This past weekend, my Vanderbilt friends and I met up in my roommate’s home city of New Orleans for her debutante ball. In between attending Margaux’s party at the New Orleans Country Club and witnessing her “Welcome to Society” at the Hilton Riverside, we were able to experience a bit of the New Orleans charm. Being our second trip to New Orleans (we came in February for Mardi Gras), we arrived with the expectation of enjoying ourselves to the fullest. As always, NOLA didn’t disappoint.
Disclaimer: ALL photos in this post were taken by the lovely Sarah Pennington
Jackson Square in the French Quarter is one of the most beautiful parts of New Orleans with the stunning St. Louis Cathedral set as the backdrop. Filled with restaurants, shops, and an exquisite garden, the square is a great place to wander on a warm summer day. It even presents a wonderful view of the river. The history of the city is quite evident here, leaving you feeling a bit nostalgic for the old days of New Orleans. In order to truly experience Jackson Square, be sure to visit Café du Monde on the corner.
Café du Monde
Although it may be filled with tourists and slightly cliché, Café du Monde is a destination you must not skip when visiting New Orleans. A casual café that features a simple menu of coffee and beignets, Café du Monde in Jackson Square is a NOLA classic. When you arrive at the entrance, you may see a long line with tourists waiting to be seated, but don’t fall for that. Locals know that you don’t have to wait in line, nor will anyone come to seat you. My advice is to go in the OTHER entrance (if there are lines in front of all of the entrances, play it by ear. You probably don’t want to be rude, but you also really do not need to wait). You’ll have to navigate through the tight-packed patio filled with tiny tables and sweaty guests, and as soon as you spot an empty table grab it (it’ll most likely be filled with the empty coffee cups, mounds of powdered sugar, and half-eaten beignets). A waiter will come around shortly to clean your table and take your order. Each order comes with 3 beignets for $3, and in the NOLA heat, you really only need one. I’d advise sharing with a friend or two.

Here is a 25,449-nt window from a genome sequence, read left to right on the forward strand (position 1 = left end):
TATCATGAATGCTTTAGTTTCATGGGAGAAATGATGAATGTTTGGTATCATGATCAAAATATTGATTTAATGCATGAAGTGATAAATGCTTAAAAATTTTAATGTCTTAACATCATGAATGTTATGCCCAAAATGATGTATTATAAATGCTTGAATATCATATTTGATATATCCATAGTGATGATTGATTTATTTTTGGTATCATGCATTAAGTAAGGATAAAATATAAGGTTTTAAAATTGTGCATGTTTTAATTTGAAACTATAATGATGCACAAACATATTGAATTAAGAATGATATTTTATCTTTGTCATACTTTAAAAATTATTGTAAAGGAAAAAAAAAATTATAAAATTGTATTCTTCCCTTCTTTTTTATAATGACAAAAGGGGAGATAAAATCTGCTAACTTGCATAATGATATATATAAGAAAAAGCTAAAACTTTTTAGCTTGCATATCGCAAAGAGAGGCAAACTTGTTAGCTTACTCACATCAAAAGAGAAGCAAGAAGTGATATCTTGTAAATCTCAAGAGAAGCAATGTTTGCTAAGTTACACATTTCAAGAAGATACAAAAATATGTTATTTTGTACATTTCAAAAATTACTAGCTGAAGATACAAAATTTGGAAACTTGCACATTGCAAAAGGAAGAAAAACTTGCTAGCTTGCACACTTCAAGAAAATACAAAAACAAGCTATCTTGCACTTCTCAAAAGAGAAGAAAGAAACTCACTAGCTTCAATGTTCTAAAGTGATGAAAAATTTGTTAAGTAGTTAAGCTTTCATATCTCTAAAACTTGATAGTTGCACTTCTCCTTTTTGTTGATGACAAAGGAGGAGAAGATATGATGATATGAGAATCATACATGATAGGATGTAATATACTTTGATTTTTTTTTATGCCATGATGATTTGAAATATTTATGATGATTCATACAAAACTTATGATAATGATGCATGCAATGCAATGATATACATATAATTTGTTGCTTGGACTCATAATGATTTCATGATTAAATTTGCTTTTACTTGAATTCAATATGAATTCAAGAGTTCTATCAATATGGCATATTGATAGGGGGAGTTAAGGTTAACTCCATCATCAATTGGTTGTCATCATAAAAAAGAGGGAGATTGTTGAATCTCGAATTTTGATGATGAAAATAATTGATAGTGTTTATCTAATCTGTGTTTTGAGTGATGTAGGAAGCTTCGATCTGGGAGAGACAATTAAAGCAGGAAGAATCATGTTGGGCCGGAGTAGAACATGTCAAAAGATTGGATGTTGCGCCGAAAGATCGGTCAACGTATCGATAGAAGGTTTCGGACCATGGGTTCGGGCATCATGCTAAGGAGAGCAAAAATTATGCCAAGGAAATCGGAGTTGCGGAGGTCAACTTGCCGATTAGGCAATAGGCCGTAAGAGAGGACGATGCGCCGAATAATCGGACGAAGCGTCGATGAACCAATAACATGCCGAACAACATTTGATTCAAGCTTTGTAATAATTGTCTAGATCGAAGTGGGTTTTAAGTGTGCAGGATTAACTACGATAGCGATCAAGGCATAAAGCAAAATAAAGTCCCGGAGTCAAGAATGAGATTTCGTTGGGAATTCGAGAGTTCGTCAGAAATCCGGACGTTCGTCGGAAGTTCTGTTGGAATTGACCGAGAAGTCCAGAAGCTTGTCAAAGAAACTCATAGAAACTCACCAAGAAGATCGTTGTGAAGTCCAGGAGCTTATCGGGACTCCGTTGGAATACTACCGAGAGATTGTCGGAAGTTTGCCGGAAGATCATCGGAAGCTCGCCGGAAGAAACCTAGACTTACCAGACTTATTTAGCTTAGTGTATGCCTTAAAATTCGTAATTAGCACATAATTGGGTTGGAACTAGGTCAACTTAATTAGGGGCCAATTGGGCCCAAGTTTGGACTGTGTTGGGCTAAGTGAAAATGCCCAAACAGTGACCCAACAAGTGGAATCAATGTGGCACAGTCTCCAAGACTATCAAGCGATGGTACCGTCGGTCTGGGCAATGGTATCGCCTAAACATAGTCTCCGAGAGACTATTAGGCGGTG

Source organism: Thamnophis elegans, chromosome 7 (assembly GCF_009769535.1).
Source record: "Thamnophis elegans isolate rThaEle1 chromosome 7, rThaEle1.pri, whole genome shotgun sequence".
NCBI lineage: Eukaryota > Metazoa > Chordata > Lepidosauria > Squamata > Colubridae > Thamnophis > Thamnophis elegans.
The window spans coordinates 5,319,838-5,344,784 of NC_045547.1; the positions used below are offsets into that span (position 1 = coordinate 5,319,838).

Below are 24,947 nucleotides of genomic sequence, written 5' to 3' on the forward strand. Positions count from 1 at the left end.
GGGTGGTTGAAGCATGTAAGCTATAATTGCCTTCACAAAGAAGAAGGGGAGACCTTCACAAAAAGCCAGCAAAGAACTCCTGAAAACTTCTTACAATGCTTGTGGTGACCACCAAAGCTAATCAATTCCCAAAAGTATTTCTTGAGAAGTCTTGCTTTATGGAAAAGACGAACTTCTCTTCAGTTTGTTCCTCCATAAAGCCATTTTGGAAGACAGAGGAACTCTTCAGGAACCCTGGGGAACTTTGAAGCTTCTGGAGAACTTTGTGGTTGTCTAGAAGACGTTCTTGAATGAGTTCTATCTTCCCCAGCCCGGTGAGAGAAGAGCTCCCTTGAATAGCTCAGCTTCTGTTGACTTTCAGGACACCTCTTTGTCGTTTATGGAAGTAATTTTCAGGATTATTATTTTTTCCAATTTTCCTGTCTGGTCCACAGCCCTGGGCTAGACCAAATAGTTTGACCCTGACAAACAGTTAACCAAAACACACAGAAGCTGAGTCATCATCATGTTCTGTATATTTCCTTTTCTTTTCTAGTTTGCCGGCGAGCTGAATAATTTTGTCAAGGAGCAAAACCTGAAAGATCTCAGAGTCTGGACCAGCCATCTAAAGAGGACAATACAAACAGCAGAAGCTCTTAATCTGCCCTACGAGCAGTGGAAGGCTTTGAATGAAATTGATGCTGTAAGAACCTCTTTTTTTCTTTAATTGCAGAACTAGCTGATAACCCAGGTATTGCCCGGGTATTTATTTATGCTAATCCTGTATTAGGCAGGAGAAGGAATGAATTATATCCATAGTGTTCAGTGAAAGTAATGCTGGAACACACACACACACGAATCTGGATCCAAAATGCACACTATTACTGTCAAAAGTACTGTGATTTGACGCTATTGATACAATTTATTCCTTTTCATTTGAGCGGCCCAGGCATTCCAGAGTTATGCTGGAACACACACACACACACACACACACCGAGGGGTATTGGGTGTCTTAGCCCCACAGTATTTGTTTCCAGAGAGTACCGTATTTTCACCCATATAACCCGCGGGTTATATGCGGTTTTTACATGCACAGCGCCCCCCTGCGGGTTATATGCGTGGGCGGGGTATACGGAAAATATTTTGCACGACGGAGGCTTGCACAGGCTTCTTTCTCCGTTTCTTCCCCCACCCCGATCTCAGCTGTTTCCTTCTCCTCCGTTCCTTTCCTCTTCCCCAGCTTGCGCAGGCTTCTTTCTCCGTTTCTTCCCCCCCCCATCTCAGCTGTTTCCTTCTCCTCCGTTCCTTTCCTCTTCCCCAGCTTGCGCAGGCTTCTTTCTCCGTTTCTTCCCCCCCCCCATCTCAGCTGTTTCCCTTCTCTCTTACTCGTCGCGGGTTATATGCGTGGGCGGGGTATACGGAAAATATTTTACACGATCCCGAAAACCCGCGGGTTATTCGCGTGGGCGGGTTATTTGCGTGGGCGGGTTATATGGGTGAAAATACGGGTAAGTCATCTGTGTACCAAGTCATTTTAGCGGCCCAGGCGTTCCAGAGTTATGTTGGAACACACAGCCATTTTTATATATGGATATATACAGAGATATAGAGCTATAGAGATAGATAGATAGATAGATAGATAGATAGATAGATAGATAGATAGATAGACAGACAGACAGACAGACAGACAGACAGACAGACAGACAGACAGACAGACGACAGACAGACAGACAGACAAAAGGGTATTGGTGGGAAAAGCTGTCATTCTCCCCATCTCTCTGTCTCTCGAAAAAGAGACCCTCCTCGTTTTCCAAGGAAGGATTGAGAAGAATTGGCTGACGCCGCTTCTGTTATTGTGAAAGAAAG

Just minutes away from the the tame and classy French Quarter lies the wild and eccentric Bourbon Street. Bars and clubs with names like “Barely Legal” and “The Swamp” feature scantily dressed women on the sidewalk at an attempt to lure tourists inside. EDM music and sidewalk bands act as the melody to the setting, while people in costumes holding “HUGE ASS BEERS” signs march through the streets. Fish bowl drinks and hurricanes are seen in every other tourist’s hands as they walk through the city that has no open container laws. Visiting Bourbon during the day is like being a lost audience member walking through the middle of a circus show – you’re slightly confused, but utterly entertained. However, Margaux advised us to avoid Bourbon at night (especially during Mardi Gras) because what may be funny during the day can turn quite creepy when the sun sets. Nevertheless, Bourbon gives tourists a feel for how truly unique the “Big Easy” is.
Find a local
The best part of visiting New Orleans is meeting up with a local. Luckily, I was able to stay at Margaux’s house for the entire Mardi Gras and for a part of my stay last weekend. Enjoying homemade jambalaya and experiencing the people who make this unique southern city so special is what visiting New Orleans is all about. They’ll take you to places you wouldn’t usually go as a tourist and they’ll give you advice on what to do when you’re off on your own. Most importantly, they’ll tell you stories about living in what may be America’s most peculiar city.
Our trip to New Orleans may have been quick, but it was nothing short of exhilarating. Although I got roughly 5 hours of sleep each night, I left with a whole lot of memories to show. New Orleans was quite the adventure, but after a busy weekend it is nice to settle back into a quieter schedule.